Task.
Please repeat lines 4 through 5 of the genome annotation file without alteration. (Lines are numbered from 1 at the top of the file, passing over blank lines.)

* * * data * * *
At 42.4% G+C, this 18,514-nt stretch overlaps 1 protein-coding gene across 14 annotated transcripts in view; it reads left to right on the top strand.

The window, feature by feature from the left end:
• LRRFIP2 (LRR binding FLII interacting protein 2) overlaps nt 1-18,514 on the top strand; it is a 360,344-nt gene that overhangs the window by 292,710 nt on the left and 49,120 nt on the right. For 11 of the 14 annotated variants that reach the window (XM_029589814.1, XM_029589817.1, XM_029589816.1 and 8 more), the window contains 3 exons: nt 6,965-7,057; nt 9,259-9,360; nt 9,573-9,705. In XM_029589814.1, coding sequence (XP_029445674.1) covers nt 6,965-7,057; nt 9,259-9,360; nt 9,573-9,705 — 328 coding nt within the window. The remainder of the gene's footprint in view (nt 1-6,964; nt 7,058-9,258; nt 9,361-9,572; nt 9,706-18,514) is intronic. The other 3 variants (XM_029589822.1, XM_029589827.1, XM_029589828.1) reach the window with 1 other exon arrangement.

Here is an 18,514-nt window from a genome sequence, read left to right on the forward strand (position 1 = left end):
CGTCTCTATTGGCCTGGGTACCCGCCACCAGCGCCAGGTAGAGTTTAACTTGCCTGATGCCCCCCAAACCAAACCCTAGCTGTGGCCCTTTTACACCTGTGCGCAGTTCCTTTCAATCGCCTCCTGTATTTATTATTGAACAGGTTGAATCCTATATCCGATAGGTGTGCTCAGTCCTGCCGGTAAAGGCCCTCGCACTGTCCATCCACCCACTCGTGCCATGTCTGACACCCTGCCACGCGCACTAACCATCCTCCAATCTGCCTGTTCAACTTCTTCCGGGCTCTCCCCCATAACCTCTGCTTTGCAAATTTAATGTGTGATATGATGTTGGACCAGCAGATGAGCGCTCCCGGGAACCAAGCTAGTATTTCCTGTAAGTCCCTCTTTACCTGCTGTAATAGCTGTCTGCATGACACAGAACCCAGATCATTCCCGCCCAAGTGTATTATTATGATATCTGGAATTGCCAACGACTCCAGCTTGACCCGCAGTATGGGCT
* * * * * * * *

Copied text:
Here is an 18,514-nt window from a genome sequence, read left to right on the forward strand (position 1 = left end):
CGTCTCTATTGGCCTGGGTACCCGCCACCAGCGCCAGGTAGAGTTTAACTTGCCTGATGCCCCCCAAACCAAACCCTAGCTGTGGCCCTTTTACACCTGTGCGCAGTTCCTTTCAATCGCCTCCTGTATTTATTATTGAACAGGTTGAATCCTATATCCGATAGGTGTGCTCAGTCCTGCCGGTAAAGGCCCTCGCACTGTCCATCCACCCACTCGTGCCATGTCTGACACCCTGCCACGCGCACTAACCATCCTCCAATCTGCCTGTTCAACTTCTTCCGGGCTCTCCCCCATAACCTCTGCTTTGCAAATTTAATGTGTGATATGATGTTGGACCAGCAGATGAGCGCTCCCGGGAACCAAGCTAGTATTTCCTGTAAGTCCCTCTTTACCTGCTGTAATAGCTGTCTGCATGACACAGAACCCAGATCATTCCCGCCCAAGTGTATTATTATGATATCTGGAATTGCCAACGACTCCAGCTTGACCCGCAGTATGGGCT